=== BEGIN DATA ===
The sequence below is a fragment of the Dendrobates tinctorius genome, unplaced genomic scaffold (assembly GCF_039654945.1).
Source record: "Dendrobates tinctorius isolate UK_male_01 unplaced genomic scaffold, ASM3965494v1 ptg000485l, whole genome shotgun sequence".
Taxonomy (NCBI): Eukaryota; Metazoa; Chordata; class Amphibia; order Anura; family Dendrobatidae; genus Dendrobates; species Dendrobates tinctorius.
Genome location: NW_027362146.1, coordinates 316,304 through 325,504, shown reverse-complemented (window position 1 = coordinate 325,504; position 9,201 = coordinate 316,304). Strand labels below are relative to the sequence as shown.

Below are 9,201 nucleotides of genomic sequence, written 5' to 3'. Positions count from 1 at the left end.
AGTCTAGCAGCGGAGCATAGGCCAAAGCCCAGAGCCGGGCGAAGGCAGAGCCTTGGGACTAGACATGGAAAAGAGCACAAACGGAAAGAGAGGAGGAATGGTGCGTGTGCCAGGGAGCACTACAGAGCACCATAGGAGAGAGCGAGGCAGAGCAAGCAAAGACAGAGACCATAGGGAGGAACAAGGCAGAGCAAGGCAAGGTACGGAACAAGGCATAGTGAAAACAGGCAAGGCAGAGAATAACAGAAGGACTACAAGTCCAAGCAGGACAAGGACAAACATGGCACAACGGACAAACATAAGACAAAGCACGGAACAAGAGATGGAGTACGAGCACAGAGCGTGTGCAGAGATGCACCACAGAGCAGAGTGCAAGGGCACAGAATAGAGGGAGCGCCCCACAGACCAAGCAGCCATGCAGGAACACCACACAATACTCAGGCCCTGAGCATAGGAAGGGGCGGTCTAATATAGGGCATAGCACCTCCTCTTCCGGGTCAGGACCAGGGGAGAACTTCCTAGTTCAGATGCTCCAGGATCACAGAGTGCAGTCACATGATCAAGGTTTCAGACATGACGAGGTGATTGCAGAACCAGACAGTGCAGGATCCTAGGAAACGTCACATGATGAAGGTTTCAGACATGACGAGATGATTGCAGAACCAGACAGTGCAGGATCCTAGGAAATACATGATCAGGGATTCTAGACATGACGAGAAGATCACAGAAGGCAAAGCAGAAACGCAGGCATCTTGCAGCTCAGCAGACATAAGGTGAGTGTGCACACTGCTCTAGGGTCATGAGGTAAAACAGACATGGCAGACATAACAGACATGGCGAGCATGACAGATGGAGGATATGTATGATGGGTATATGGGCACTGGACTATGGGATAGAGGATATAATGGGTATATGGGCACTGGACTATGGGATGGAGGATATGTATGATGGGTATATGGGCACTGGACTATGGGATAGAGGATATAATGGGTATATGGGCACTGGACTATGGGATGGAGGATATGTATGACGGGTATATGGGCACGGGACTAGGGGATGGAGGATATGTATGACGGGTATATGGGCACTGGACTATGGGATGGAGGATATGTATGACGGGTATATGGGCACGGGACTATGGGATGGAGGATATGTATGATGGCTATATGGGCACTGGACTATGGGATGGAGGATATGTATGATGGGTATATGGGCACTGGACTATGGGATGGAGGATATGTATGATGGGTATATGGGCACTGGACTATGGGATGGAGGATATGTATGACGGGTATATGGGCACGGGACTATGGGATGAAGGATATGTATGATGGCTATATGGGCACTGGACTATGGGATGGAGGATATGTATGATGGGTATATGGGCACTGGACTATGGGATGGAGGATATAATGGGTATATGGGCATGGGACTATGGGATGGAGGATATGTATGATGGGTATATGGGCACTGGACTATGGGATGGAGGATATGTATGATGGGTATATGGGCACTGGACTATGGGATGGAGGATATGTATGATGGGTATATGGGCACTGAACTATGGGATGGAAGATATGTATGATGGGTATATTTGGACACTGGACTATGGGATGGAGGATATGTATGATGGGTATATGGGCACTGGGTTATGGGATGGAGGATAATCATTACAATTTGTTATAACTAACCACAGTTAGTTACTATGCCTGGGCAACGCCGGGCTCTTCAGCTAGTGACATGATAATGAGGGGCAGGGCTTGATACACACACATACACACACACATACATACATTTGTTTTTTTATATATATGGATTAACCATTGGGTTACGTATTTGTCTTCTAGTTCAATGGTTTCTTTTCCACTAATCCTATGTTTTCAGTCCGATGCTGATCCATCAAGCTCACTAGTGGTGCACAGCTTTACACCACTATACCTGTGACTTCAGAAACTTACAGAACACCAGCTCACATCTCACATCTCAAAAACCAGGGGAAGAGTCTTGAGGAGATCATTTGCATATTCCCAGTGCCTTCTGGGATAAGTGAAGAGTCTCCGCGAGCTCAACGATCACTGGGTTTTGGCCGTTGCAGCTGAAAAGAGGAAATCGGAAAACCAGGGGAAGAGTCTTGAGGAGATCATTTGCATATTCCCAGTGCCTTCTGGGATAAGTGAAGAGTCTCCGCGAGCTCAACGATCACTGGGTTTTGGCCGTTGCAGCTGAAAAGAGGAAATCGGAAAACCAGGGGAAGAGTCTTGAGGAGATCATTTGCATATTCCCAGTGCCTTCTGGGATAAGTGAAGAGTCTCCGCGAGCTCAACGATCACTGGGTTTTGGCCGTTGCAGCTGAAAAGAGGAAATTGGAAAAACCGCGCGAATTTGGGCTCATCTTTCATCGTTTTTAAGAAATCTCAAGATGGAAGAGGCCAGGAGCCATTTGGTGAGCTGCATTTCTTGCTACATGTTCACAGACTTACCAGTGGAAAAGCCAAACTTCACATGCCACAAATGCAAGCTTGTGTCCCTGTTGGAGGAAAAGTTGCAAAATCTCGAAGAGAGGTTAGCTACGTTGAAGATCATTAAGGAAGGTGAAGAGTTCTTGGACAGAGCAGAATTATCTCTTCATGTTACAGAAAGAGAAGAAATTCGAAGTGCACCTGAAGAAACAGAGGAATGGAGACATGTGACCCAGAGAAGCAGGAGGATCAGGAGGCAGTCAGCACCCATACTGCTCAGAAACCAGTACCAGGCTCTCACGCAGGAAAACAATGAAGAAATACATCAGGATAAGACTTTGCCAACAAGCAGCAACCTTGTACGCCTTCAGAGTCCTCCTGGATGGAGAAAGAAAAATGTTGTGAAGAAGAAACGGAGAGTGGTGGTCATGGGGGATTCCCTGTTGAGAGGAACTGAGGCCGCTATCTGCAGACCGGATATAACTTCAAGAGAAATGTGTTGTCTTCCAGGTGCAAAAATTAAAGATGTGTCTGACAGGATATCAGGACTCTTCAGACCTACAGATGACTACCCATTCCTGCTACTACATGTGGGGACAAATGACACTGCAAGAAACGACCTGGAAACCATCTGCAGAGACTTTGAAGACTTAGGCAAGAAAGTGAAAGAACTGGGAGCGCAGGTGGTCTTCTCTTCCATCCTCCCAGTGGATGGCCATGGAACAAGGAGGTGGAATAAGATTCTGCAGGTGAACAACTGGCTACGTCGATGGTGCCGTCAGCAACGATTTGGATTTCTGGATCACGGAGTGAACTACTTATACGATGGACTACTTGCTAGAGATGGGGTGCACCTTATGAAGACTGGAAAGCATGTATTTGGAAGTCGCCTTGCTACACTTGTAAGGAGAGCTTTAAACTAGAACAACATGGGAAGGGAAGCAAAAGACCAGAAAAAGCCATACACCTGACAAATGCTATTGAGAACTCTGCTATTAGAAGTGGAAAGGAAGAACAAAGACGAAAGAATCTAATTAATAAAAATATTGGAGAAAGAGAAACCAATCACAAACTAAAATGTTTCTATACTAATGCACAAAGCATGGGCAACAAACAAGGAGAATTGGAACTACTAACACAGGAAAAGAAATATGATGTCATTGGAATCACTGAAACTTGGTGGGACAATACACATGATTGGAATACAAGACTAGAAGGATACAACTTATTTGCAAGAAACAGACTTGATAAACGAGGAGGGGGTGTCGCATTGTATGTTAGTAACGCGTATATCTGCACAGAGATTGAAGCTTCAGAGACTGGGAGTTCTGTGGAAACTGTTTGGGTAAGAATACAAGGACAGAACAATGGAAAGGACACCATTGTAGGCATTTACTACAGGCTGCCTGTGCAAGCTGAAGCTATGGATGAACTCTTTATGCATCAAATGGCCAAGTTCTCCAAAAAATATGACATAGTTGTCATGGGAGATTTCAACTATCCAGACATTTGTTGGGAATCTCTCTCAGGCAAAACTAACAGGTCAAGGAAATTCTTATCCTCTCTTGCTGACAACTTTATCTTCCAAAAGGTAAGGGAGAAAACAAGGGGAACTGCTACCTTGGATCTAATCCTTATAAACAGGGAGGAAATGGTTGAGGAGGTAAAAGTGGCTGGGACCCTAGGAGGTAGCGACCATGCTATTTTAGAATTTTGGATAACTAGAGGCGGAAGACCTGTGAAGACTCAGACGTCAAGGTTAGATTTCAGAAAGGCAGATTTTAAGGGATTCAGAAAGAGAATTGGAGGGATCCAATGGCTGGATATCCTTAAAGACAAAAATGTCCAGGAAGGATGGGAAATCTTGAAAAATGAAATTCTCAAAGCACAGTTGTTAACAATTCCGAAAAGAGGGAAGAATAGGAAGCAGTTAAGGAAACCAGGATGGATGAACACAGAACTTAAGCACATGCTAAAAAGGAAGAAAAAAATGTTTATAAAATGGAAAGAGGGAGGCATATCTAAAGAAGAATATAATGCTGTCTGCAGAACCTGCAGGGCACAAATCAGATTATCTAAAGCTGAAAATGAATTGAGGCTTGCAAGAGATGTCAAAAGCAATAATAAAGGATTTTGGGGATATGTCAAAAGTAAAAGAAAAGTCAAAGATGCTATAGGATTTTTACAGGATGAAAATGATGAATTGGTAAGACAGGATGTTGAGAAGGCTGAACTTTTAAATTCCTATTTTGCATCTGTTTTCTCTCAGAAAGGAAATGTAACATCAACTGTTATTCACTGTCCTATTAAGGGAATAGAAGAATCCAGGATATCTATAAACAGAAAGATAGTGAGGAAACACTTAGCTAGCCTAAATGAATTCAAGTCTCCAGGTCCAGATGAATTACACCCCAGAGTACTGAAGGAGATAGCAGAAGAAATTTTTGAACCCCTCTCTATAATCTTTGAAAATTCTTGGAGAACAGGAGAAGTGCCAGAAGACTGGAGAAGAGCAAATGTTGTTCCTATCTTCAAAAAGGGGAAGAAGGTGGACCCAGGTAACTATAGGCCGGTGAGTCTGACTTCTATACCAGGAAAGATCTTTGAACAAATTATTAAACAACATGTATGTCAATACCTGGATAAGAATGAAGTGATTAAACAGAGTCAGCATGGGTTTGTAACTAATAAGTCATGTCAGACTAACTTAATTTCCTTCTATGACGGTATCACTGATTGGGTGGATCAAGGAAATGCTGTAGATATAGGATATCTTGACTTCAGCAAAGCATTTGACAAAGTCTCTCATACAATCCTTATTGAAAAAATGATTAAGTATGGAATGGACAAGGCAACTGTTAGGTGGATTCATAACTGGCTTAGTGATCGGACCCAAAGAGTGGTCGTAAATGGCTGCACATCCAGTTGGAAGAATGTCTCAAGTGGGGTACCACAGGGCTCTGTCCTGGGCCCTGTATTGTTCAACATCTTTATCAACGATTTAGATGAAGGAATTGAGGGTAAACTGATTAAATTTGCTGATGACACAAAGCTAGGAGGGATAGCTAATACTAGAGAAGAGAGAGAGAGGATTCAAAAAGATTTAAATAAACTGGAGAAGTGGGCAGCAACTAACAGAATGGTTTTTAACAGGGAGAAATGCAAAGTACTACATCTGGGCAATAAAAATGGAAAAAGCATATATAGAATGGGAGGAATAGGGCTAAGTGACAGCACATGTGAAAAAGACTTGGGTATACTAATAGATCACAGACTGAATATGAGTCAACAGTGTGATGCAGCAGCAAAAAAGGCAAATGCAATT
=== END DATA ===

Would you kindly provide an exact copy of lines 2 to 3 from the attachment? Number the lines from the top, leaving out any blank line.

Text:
Source record: "Dendrobates tinctorius isolate UK_male_01 unplaced genomic scaffold, ASM3965494v1 ptg000485l, whole genome shotgun sequence".
Taxonomy (NCBI): Eukaryota; Metazoa; Chordata; class Amphibia; order Anura; family Dendrobatidae; genus Dendrobates; species Dendrobates tinctorius.